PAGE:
Wood Joints

Take a comprehensive look at the most common wood joints.
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The language of the joiner is filled with words that we know well from ordinary usage but here have new and distinct meanings: Lap, edge, butt, and finger joints are technical terms to woodworkers. Joinery jargon gets still more compli­cated when you add in some other kinds of joints, like mortise-and-tenon, tongue-and-groove, dovetail, dowel, dado, spline, and rabbet. Not to men­tion such combination joints as cross laps, dado rabbets, dove­tail laps, and keyed miters.

Yet this is, to say the least, a rather incomplete list of wood joints. With the introduction of the biscuit or plate joiner, any number of these joints are strengthened or varied thanks to the presence of the little, football-shaped wafers.

Don’t be intimidated by all these possibilities. Try thinking of them as an embarrassment of riches. Pretty soon you will find that it’s fun to figure out which will work best for a given project or a particular application.

If you are just making your first foray into the land of the join­ers, you’d probably do best to start with a simple joint like a dado or a rabbet. (If you’ve ever made anything, you’ve al­most certainly made a butt joint already.) A picture frame typically uses a miter joint, so perhaps you’ve done that, or would like to try.

So here they are, the basic kinds of wood joints, in some­thing approaching simplest-to-hardest order.

Butt Joint. When you join two squared-off pieces of wood, you’ve made a butt joint, whether the workpieces are joined edge to edge, face to face, edge to face, or at a cor­ner. A butt joint is the simplest to make, requiring little shap­ing beyond cuts made to trim the workpiece to size. As with all joints, however, the surfaces to be joined must fit together tightly; if they don’t, a block plane may be used to smooth the end grain. Glues, nails, screws, dowels, and other fas­teners may be used to secure a butt joint.

Miter Joint. As you know from the miter box and the miter gauge on your table saw, a mi­ter cut is basically an angle cut (though if you consult your dic­tionary, you’ll get told some­thing like, “A miter is an oblique surface shaped on a piece of wood or other mate­rial so as to butt against an oblique surface on another piece to be joined with it.”).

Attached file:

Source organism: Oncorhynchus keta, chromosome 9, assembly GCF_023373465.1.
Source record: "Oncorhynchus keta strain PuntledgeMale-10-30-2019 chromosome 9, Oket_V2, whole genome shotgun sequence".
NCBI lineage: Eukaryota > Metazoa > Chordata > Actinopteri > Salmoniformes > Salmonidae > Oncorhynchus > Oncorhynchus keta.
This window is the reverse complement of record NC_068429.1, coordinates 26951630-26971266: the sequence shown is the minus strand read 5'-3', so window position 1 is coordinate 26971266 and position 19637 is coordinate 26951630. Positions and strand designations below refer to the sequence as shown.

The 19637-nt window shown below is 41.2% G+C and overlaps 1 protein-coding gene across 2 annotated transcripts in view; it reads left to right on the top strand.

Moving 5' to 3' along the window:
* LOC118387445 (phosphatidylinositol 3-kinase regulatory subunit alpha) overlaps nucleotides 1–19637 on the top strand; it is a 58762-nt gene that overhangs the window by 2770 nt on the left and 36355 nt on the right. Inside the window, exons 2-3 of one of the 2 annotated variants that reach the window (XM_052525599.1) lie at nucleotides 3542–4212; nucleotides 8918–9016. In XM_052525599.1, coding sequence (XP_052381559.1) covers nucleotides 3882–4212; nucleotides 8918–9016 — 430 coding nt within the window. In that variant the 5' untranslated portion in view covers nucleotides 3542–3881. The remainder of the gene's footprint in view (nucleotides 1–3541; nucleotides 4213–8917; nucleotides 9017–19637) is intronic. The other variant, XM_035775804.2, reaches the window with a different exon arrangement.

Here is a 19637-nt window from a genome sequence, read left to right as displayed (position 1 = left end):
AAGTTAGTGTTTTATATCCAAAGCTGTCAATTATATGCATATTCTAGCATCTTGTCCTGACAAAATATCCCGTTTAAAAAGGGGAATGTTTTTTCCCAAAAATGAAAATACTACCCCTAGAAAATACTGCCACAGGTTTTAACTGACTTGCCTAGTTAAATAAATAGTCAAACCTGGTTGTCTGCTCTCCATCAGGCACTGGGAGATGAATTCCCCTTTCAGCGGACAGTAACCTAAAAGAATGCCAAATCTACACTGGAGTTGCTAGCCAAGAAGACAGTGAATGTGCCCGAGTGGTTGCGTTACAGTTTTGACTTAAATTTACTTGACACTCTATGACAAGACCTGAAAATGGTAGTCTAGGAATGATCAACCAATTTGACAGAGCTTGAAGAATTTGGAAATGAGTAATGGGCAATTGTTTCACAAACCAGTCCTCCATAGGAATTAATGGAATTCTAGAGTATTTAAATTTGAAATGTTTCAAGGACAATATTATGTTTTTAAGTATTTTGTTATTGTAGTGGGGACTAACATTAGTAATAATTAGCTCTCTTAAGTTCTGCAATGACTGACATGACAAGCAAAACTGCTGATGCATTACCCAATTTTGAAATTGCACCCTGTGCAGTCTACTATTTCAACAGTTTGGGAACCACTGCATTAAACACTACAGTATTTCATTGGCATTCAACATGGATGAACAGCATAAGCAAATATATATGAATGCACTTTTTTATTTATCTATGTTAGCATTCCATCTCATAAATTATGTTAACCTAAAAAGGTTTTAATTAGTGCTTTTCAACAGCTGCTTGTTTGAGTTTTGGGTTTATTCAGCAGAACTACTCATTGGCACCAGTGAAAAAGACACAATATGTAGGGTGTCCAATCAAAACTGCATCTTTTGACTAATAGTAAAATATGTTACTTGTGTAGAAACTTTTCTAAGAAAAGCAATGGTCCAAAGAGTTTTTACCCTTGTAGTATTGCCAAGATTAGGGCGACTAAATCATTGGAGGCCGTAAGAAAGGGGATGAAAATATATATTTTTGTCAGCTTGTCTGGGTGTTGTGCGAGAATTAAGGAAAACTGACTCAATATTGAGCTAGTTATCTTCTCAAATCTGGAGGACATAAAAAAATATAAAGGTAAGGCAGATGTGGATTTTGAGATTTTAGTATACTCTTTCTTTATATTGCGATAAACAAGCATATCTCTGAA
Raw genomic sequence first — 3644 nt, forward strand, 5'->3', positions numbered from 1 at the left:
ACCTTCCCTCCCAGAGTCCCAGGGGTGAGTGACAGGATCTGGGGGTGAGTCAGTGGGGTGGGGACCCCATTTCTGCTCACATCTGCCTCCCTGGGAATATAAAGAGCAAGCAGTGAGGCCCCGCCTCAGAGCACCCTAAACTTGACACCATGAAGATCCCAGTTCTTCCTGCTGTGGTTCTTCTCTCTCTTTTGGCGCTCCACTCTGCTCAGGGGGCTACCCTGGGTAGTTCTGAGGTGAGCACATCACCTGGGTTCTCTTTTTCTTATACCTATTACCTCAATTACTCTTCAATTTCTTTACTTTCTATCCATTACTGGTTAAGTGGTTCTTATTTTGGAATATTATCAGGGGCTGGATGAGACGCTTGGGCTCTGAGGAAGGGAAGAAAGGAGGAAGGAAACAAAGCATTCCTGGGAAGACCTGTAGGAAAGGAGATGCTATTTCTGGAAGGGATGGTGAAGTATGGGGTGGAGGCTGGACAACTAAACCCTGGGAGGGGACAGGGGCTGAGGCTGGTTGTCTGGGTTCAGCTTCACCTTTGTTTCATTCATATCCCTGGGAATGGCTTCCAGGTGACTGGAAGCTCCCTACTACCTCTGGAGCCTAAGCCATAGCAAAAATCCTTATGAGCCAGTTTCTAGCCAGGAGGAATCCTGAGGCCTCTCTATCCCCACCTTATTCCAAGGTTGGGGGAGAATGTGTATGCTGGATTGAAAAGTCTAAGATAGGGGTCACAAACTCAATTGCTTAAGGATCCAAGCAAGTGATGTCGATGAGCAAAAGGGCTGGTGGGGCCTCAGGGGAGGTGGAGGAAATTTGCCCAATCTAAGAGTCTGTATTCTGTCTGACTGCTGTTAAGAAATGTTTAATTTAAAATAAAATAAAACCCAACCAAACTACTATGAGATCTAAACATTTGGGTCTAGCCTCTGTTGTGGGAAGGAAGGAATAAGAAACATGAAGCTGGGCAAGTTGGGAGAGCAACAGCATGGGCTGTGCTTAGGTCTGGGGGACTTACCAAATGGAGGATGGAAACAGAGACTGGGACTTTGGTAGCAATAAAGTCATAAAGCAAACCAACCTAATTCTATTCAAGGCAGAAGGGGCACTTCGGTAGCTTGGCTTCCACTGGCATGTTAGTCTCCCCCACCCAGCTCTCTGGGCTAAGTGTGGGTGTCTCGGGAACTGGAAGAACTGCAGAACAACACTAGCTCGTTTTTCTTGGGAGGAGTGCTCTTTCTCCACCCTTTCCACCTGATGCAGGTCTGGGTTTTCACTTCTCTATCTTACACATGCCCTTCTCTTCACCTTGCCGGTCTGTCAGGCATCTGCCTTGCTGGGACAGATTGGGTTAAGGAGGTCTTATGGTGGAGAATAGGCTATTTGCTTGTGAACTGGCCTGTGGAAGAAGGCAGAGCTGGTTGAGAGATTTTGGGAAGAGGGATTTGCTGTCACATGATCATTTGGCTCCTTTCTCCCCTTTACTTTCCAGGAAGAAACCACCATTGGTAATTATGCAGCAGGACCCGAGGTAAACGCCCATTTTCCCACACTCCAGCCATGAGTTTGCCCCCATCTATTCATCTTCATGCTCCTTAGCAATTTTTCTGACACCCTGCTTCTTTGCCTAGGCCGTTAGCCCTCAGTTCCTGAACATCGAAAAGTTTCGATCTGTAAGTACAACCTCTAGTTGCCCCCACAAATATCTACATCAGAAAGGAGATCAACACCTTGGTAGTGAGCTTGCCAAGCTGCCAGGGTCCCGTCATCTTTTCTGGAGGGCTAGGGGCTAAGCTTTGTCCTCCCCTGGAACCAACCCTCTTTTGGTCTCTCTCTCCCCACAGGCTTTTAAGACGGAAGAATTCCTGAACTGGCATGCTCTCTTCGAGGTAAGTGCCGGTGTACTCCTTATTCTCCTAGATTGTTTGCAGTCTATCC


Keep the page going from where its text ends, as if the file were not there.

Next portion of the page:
To put it another way, a miter joint is a butt joint that con­nects the angled ends of two pieces of stock. The classic ex­ample is a picture frame, with its four butt joints, one at each corner, with the ends of all the pieces cut at a forty-five-degree angle, typically in a miter box.

The miter joint has two signal advantages over a butt-corner joint: First, no end grain shows, making for a more regular and attractive joint; second, the sur­face for gluing is increased. Mi­ter joints may also be fastened with nails, screws, dowels, or other mechanical fasteners.

Rabbet Joint. A rabbet (or re­bate, as it is also known) is a lip or channel cut from the edge of a workpiece. A typical rabbet joint is one in which a second piece is joined to the first by setting its end grain into the rabbet. Rabbet joints are frequently used to recess cabinet backs into the sides, or to reduce the amount of end grain visible at a corner.

The rabbet joint is much stronger than a simple butt joint, and is easily made either with two table or radial-arm saw cuts (one into the face, the second into the edge or end grain) or with one pass through a saw equipped with a dado head. A router or any one of several tradi­tional hand planes, including a plow plane, will also cut a rab­bet. Glue and nails or screws are frequently used to fasten rabbet joints.

Dado Joint. When a channel or groove is cut in a piece away from the edge, it’s called a dado; when a second piece set snugly into it is joined to the first with nails, glue, or other fasteners, a dado or groove joint is formed. Some cabinetmakers differentiate between groove and dado joints, insisting that grooves are cut with the grain, dadoes across. Whatever you want to call them, grooves or dadoes are cut easily with a dado head on a radial arm or table saw.